I have ran hdderase several times on G1 and G2 drives; on G1 drives the program always asked to to a hard reboot and after doing so, everything was fine.
With G2 drives and my mobo, the hard reboot was'nt sufficient to bypass the bios security freeze lock, and i had to go on a workaround method: cut the power of SSD (by unplugging its power cable) and after rebooting with the DOS boot disk, everything was ok.
The Read Me section of http://cmrr.ucsd.edu/people/Hughes/SecureErase.shtml very well explains this and other possible issues with hdderase.
I also suppose that the particular behaviour of hdderase depends of the particular mobo and its bios; mine is ASUS Rampage 2 extreme.
Yes Guz, the bios locks i had was with an earlier bios; i have not hdderased any drive with 1704 bios, good to know that, because i updated the mobo with this bios a few days ago.
I also have always had good results with hdderase, the drives returning to its fresh state.
But a word of caution: on a G1 test drive the "enhanced secure erase" increased the number of "bad sectors" of the drive, and i stubborn as i am, tried several times this, and a not "scientifc" result, but i could say that 5 enhanced erases give origin to 3 more bad sectors on the drive, so....not to use enhanced but only secure erase.
Thanks Valdir and Guz for sharing your experiences with hdderase. It's really good to know that other people are having the same bypass bios message. And how they deal with it.
When i did the first hdderase and it locked up i hadn't read the readme or faq docs. But i have since, thanks for the link.
Currently working off an enhanced secure erase drive, because the documentation said it would return the drive to factory specs. Good to know about the bad sectors.
Valdir: Where exactly do you find the bad sector info - i don't see it in the smart data and i can't make heads or tails of the toolbox drive info.
thanks again for the posts. very helpful!!
You can see the information about bad sectors in the Toolbox, under Check SMART Attributes, ID 5, Re-allocated Sector Count.
The number of bad sectors are displayed in a different mode for G1 and G2 drives, accordingly the "Intel SSD Toolbox User Guide" and for instance my G1 test drive has between 28 and 31 bad sectors, created by enhanced hdderases, BSOD's, many installations of OS's and general harsh drive treatment...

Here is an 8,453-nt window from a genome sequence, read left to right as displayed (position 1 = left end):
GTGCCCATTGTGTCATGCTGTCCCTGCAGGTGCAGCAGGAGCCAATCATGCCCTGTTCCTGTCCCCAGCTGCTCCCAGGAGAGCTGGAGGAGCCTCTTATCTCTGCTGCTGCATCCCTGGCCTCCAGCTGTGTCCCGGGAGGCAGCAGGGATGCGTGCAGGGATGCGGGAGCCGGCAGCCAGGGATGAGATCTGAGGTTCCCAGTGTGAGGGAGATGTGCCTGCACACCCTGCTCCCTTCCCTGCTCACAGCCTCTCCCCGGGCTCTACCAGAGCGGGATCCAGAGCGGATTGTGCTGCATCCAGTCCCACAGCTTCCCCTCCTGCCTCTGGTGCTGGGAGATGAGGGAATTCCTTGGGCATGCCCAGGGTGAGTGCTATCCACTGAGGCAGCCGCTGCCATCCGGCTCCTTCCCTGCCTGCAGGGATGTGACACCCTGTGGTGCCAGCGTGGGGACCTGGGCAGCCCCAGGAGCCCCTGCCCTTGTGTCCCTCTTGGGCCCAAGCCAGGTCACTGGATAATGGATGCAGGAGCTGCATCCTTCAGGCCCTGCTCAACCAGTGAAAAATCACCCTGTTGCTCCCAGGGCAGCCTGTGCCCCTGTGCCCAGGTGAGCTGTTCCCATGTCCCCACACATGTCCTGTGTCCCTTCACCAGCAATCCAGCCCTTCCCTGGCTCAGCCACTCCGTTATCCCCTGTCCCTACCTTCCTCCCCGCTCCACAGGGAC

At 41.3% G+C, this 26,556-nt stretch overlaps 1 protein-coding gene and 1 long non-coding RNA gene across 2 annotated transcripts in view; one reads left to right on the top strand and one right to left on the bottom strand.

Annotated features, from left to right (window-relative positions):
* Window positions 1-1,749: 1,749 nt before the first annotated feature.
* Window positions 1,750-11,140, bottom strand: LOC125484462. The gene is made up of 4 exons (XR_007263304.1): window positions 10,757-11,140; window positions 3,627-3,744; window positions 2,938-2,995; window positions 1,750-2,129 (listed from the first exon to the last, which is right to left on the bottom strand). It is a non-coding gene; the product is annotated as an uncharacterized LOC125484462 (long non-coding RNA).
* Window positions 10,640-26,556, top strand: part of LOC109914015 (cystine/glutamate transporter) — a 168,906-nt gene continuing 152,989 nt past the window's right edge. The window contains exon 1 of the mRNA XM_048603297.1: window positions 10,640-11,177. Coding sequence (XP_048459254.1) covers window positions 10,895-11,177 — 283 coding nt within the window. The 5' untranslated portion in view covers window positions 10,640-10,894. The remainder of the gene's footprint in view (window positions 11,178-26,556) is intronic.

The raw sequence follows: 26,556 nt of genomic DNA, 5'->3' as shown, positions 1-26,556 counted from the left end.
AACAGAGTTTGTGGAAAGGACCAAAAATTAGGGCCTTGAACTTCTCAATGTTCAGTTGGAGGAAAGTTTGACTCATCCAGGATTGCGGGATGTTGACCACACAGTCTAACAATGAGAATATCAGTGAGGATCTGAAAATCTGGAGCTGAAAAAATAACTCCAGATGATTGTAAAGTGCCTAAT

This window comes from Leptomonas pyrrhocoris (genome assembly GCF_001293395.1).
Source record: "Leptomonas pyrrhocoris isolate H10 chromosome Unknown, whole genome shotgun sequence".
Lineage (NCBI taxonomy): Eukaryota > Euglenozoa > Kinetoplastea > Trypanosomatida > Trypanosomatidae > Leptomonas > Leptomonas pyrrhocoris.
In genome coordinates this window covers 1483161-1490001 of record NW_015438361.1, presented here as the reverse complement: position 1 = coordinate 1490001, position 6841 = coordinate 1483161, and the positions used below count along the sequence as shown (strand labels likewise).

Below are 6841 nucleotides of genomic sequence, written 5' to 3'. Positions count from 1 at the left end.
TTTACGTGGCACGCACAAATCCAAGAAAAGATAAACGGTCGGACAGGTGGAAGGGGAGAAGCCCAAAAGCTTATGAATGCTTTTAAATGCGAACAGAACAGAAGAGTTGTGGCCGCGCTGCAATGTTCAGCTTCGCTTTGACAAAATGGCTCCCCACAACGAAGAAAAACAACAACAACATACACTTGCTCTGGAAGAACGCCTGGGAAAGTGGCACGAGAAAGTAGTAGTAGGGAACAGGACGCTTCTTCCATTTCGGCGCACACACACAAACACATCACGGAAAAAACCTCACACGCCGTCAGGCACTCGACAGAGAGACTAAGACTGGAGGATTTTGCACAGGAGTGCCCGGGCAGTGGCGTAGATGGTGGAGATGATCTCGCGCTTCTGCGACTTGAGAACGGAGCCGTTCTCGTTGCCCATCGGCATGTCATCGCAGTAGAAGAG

Eventhough, the drive works perfectly well and the Media Wearout Indicator shows that it has spent less than 2% of its "working life" (less because the User Guide says that afer the value reaches 1, there yet is significant "life" for the drive... and i hope so...
Another interesting parameter is Power-On Hours Count that aprox. indicates how many hours the drive was active; mine was on the road for 431 hours at that time.
Hope this helps.
Yes, the drive has endured bravely and patiently many tests and mistakes i did.
Regarding the Host Writes parameter, somewhere in this forum, there were people claiming that in some cases it was not showing the correct numbers, since their new drive, with only one Windows installation, had over 3 TB of usage!!!!
I don't know if the 1.2 toolbox version has corrected this issue, if it really was an issue...
Hello again Valdir,
If you're still listenig to this thread, i have several other questions that i would like to take advantage of your experience and expertise, if you don't mind.
In your post dated 2-5, if i understand correctly, you said on the g2 drives you had to do a hard reboot (push the power button till the machine shuts off) then uplug the ssd power cord and reboot the hdderase disk, and run hdderase again. Does this mean you ran hdderase the second time without the power connected to your drive??? I am a litlle confused about how this works and if this is what you are actually doing- run hdderase the second time without the power connected. shutdown, Then reconnect the power and boot normally.